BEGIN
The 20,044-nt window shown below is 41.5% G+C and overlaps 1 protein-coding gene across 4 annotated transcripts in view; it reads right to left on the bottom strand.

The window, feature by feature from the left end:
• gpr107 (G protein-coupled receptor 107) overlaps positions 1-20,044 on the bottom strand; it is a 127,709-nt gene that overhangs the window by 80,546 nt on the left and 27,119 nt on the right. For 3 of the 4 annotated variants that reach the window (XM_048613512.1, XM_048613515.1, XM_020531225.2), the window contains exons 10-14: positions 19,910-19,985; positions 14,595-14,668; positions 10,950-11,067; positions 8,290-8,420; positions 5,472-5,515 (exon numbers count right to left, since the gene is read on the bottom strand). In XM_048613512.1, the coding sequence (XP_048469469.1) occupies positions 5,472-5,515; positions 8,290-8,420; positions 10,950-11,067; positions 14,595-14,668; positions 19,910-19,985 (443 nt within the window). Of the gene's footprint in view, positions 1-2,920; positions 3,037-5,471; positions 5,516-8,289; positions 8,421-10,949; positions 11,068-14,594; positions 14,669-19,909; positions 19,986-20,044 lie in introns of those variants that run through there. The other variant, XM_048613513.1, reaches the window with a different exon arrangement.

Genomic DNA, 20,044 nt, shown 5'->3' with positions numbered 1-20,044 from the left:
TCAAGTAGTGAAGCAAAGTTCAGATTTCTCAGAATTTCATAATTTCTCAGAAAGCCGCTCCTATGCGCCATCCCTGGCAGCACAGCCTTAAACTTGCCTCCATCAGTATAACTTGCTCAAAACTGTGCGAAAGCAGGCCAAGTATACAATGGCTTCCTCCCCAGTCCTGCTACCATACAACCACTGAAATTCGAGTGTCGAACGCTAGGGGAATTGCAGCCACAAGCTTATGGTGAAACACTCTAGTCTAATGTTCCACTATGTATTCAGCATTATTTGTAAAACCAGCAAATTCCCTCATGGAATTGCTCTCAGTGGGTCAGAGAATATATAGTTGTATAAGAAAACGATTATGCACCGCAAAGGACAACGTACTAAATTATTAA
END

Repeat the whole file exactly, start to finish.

The 20,044-nt window shown below is 41.5% G+C and overlaps 1 protein-coding gene across 4 annotated transcripts in view; it reads right to left on the bottom strand.

The window, feature by feature from the left end:
• gpr107 (G protein-coupled receptor 107) overlaps positions 1-20,044 on the bottom strand; it is a 127,709-nt gene that overhangs the window by 80,546 nt on the left and 27,119 nt on the right. For 3 of the 4 annotated variants that reach the window (XM_048613512.1, XM_048613515.1, XM_020531225.2), the window contains exons 10-14: positions 19,910-19,985; positions 14,595-14,668; positions 10,950-11,067; positions 8,290-8,420; positions 5,472-5,515 (exon numbers count right to left, since the gene is read on the bottom strand). In XM_048613512.1, the coding sequence (XP_048469469.1) occupies positions 5,472-5,515; positions 8,290-8,420; positions 10,950-11,067; positions 14,595-14,668; positions 19,910-19,985 (443 nt within the window). Of the gene's footprint in view, positions 1-2,920; positions 3,037-5,471; positions 5,516-8,289; positions 8,421-10,949; positions 11,068-14,594; positions 14,669-19,909; positions 19,986-20,044 lie in introns of those variants that run through there. The other variant, XM_048613513.1, reaches the window with a different exon arrangement.

Genomic DNA, 20,044 nt, shown 5'->3' with positions numbered 1-20,044 from the left:
TCAAGTAGTGAAGCAAAGTTCAGATTTCTCAGAATTTCATAATTTCTCAGAAAGCCGCTCCTATGCGCCATCCCTGGCAGCACAGCCTTAAACTTGCCTCCATCAGTATAACTTGCTCAAAACTGTGCGAAAGCAGGCCAAGTATACAATGGCTTCCTCCCCAGTCCTGCTACCATACAACCACTGAAATTCGAGTGTCGAACGCTAGGGGAATTGCAGCCACAAGCTTATGGTGAAACACTCTAGTCTAATGTTCCACTATGTATTCAGCATTATTTGTAAAACCAGCAAATTCCCTCATGGAATTGCTCTCAGTGGGTCAGAGAATATATAGTTGTATAAGAAAACGATTATGCACCGCAAAGGACAACGTACTAAATTATTAA